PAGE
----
Forest Service cancels Calif. oil project after 10-year fight

By Heather Richards | 04/18/2024 06:38 AM EDT

The drilling proposal aimed to increase production in the Los Padres National Forest.

Los Padres National Forest.

A view of Los Padres National Forest in California. Greenmatthew/Wikipedia

The U.S Forest Service has scrapped a decade-old proposal to drill for oil and gas in a national forest in California, giving a win to environmental groups aiming to protect endangered condors and trout.

Oil company Carbon California had planned to drill eight new wells and build a new pipeline in the Los Padres National Forest, which sits on top of one of the state’s oldest oil fields. Protests, company changes and bureaucratic delays stalled the plan for 10 years.

The U.S. Forest Service marked the project “cancelled” on its website earlier this month, capping years of back and forth over whether to allow the hydraulic fracturing proposal in the forest, which is east of Santa Barbara. Commonly known as “fracking,” hydraulic fracturing injects water and chemicals underground to break rock and release trapped oil and natural gas.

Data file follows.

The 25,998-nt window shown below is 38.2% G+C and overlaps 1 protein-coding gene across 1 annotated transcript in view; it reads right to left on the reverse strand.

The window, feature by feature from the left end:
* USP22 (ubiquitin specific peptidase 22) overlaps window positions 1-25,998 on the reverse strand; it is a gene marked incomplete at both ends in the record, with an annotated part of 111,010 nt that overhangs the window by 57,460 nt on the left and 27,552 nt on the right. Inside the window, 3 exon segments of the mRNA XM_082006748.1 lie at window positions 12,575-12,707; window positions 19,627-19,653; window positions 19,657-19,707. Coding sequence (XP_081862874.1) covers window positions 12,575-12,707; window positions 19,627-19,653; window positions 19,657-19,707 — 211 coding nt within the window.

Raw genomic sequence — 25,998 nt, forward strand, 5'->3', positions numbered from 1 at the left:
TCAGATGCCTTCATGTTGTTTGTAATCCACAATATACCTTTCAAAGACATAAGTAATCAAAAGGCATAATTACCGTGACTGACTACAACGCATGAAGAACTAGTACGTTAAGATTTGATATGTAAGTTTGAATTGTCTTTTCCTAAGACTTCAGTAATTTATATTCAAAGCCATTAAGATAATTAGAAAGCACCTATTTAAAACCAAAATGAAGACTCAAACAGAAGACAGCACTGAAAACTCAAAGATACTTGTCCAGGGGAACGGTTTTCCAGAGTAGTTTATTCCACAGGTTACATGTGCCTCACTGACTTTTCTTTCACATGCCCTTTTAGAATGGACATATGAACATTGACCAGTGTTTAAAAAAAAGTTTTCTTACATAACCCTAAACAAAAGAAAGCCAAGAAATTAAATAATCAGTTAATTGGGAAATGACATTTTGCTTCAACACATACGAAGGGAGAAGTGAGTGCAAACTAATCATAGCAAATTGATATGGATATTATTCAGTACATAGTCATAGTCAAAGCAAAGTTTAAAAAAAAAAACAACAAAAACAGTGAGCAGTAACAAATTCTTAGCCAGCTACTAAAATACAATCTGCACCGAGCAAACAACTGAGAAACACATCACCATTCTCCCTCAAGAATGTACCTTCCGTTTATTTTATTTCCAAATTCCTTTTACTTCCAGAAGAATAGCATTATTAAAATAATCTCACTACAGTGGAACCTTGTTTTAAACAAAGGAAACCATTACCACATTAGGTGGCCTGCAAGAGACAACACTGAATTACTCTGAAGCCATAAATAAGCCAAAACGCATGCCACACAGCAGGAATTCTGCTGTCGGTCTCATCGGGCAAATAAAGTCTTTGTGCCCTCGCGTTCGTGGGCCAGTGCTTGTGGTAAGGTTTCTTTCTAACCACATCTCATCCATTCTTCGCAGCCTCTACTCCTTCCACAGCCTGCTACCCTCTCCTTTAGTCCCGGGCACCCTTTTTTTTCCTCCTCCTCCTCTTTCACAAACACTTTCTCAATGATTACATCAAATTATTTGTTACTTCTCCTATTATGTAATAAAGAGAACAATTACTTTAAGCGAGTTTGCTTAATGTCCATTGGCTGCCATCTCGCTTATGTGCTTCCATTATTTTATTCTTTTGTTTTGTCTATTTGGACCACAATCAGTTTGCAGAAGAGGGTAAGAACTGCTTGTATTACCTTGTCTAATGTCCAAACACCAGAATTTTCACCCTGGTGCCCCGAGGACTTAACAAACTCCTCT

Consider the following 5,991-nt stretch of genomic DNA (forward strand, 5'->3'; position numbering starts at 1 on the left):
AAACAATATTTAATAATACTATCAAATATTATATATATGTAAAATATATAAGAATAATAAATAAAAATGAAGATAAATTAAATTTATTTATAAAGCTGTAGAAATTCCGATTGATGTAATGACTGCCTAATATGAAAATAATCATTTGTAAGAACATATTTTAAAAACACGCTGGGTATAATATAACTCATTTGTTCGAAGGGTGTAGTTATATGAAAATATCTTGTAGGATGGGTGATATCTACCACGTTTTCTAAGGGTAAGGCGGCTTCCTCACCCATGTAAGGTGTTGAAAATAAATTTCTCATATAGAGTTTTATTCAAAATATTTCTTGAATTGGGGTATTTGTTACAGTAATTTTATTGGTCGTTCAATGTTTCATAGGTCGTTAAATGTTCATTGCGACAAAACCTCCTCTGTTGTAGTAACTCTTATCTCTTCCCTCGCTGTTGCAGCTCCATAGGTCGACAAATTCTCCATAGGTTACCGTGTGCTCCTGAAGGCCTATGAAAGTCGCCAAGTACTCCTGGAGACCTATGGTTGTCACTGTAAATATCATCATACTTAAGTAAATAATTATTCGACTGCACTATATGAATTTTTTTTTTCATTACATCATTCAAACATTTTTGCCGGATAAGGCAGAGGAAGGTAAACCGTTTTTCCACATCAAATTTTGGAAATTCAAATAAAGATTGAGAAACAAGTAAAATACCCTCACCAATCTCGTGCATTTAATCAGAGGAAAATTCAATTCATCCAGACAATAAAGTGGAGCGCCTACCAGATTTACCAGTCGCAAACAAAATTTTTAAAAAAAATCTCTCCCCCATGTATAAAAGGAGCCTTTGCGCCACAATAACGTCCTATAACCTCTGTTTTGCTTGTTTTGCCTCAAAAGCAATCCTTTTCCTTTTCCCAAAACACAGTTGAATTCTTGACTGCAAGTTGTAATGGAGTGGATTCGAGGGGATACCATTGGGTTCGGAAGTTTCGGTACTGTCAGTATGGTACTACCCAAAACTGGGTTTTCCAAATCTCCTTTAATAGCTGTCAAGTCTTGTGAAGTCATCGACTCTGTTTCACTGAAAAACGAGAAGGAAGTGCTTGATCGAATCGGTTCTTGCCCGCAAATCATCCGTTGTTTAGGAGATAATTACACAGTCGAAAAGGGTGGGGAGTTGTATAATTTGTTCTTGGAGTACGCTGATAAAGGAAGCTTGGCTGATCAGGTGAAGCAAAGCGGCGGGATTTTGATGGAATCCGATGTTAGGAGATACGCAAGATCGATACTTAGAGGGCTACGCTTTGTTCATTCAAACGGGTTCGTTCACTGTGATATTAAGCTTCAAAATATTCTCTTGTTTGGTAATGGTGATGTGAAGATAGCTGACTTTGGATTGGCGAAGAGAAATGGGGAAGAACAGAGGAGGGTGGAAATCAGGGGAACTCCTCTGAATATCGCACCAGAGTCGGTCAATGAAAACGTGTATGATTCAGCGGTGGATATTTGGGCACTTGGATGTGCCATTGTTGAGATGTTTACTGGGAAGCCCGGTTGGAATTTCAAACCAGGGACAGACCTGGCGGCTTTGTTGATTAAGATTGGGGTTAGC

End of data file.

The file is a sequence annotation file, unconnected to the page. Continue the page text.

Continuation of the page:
The recent cancellation doesn’t mean the oil company — which did not respond to multiple requests for comment — couldn’t try again to develop its leases in the forest or revive the proposed project, said Andrew Madsen, a spokesperson for the Los Padres National Forest, in an email.